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'Secure Data Act' would block US from demanding backdoors in Apple's iPhone

A National Security Agency data center.

A new bill being proposed in U.S. Congress would theoretically ban any attempt at imposing legal backdoors into devices like Apple's iPhone.

The Secure Data Act would block courts and federal agencies from issuing orders to "compel a manufacturer, developer, or seller of covered products to design or alter the security functions in its product or service to allow the surveillance of any user of such product or service, or to allow the physical search of such product, by an agency."

Backing the legislation are three Democrats — Representatives Zoe Lofgren, Jerry Nadler, and Ted Lieu — as well as three Republicans, Thomas Massie, Ted Poe, and Matt Gaetz.

Wiretaps would still be allowed, as defined by the Communications Assistance for Law Enforcement Act, but even then fully encrypted messaging platforms like iMessage and Signal would be left intact.

Some U.S. government officials, like FBI director Christopher Wray, have repeatedly called for a way to bypass the encryption on devices and messaging platforms when a warrant or national security letter is in hand. The argument is that communication is increasingly "going dark" for law enforcement and spy agencies, giving terrorists and other criminals a way to conspire out of sight.

Activist groups, Apple, and many other tech companies have argued that the government doesn't have an inherent right to intercept all communications, and/or that there's no such thing as a safe backdoor. Apple especially has said that any deliberate vulnerability would likely be discovered and exploited by malicious entities, whether criminal hackers or governments running mass surveillance.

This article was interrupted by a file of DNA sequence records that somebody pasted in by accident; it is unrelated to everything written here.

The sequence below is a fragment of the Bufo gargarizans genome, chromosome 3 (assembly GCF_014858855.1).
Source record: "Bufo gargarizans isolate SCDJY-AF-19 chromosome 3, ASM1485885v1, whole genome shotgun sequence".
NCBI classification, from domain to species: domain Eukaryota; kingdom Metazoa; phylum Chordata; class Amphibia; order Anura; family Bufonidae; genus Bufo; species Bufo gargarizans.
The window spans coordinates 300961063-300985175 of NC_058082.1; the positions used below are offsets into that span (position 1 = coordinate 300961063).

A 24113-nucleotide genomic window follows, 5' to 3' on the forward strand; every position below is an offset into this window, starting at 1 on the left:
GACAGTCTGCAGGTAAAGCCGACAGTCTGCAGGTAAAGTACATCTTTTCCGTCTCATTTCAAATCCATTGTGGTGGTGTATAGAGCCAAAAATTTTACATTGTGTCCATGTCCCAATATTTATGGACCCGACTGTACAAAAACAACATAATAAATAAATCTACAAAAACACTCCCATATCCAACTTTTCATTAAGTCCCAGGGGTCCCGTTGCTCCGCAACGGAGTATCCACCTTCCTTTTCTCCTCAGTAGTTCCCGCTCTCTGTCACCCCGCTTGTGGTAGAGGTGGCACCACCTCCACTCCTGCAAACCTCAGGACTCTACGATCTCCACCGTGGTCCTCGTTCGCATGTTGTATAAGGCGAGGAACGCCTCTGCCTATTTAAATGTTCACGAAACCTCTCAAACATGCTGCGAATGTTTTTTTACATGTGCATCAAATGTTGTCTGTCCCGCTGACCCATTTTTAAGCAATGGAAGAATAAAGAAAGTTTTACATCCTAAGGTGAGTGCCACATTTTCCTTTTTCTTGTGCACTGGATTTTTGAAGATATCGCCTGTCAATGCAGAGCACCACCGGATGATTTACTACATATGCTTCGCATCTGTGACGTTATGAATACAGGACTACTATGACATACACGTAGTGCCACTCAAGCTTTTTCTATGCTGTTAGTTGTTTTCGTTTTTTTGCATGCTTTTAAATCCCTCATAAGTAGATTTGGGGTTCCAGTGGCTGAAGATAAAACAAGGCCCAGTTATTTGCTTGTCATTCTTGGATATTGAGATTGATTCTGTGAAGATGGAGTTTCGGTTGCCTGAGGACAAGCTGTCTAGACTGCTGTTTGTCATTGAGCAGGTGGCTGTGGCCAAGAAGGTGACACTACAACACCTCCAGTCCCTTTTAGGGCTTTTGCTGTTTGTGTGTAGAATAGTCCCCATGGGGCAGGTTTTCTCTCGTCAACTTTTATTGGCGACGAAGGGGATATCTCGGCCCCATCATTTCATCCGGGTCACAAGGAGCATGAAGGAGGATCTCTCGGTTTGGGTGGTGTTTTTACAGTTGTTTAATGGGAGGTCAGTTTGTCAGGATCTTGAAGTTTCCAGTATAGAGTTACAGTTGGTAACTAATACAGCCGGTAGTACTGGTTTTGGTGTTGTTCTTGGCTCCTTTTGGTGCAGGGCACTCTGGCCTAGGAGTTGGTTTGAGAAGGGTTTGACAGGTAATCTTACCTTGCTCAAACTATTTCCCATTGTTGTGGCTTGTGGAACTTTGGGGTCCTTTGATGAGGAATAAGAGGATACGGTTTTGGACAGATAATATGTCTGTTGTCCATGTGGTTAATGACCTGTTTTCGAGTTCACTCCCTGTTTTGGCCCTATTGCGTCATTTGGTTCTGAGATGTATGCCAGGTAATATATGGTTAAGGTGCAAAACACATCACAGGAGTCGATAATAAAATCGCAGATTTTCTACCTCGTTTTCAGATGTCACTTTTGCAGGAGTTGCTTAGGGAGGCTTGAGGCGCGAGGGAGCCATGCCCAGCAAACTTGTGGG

The matter came to the forefront in a battle with the FBI and U.S. Justice Department over the iPhone 5c of San Bernardino shooter Syed Rizwan Farook. The government insisted that Apple write software to allow access, but Apple refused, claiming it couldn't be compelled to do so and would have to fundamentally weaken iOS regardless.

The court dispute ended suddenly when the government revealed it had managed to break into Farook's phone with third-party help. Recently, a report from the Office of the Inspector General concluded that the FBI hadn't exhausted all its options before taking legal action against Apple.

The Secure Data Act could have little impact on searches conducted via physical access. Apple's upcoming iOS 11.4 update, however, may shorten the timeframe in which such searches will work.